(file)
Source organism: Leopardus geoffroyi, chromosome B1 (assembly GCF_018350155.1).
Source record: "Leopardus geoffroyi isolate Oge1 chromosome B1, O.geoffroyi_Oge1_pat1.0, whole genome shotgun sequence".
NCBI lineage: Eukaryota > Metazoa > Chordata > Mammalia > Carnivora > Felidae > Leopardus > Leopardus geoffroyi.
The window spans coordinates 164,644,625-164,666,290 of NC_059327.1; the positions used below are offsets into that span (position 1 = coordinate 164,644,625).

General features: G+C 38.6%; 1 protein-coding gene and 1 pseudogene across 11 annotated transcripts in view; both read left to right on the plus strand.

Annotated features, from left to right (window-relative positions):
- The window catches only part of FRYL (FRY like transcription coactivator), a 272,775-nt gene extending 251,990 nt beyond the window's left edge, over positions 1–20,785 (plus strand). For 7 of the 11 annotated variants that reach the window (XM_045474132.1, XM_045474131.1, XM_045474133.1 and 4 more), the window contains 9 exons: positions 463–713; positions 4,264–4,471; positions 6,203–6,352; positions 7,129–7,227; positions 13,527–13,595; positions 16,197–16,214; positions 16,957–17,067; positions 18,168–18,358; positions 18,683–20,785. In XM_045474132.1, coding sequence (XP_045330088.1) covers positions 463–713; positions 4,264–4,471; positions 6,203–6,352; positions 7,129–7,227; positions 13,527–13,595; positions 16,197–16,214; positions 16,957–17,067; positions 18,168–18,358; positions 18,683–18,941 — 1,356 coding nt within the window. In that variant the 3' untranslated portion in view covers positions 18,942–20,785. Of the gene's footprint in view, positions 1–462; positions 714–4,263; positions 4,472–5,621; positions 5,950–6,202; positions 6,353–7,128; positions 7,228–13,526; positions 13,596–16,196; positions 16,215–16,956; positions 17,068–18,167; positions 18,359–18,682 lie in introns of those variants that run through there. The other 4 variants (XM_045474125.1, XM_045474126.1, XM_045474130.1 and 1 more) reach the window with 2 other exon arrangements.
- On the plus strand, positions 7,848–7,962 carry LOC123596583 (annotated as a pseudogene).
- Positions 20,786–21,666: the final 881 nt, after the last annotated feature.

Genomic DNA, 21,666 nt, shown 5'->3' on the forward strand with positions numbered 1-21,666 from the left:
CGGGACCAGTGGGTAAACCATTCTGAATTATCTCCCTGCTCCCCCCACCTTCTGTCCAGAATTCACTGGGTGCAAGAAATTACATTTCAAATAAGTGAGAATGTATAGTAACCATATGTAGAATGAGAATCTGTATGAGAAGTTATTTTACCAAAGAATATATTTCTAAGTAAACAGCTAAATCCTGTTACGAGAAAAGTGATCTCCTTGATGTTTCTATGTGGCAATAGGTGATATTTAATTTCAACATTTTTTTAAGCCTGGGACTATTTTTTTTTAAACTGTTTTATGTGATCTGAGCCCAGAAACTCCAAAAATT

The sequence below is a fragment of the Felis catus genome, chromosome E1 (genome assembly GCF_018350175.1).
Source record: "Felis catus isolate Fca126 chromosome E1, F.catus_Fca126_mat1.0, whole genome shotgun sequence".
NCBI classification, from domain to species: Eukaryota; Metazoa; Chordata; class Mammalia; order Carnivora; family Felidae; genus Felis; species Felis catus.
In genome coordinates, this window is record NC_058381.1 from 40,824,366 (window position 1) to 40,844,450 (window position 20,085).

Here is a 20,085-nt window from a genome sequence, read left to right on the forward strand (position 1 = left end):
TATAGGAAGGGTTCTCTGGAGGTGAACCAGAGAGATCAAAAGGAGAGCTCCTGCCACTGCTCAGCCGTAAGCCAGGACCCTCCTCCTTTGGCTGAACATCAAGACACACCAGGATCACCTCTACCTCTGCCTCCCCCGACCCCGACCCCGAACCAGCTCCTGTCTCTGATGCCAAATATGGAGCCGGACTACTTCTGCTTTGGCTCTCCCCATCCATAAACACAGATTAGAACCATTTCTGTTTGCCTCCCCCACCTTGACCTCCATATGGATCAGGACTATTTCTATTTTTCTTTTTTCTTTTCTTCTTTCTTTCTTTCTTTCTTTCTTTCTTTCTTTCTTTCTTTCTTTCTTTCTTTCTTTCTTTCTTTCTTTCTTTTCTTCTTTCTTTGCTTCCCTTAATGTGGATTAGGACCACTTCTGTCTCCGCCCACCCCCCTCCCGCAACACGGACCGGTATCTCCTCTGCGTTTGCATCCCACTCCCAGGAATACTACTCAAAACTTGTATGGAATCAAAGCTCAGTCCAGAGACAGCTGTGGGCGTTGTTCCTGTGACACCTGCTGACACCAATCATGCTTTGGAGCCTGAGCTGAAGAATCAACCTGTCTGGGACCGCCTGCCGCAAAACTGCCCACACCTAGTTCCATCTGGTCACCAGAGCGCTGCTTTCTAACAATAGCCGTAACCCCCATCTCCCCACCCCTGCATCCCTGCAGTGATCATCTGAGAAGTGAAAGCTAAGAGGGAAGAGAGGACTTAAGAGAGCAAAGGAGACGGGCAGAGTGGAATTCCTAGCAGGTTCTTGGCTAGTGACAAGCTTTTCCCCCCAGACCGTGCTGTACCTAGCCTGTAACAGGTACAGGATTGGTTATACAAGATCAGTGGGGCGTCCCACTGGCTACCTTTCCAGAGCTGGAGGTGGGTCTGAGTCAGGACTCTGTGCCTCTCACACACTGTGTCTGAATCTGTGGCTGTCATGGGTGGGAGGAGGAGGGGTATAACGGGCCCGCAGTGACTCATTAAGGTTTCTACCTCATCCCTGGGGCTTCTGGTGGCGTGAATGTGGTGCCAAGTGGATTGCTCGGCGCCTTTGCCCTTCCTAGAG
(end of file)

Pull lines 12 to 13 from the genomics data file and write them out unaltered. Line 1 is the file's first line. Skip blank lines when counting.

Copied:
The sequence below is a fragment of the Felis catus genome, chromosome E1 (genome assembly GCF_018350175.1).
Source record: "Felis catus isolate Fca126 chromosome E1, F.catus_Fca126_mat1.0, whole genome shotgun sequence".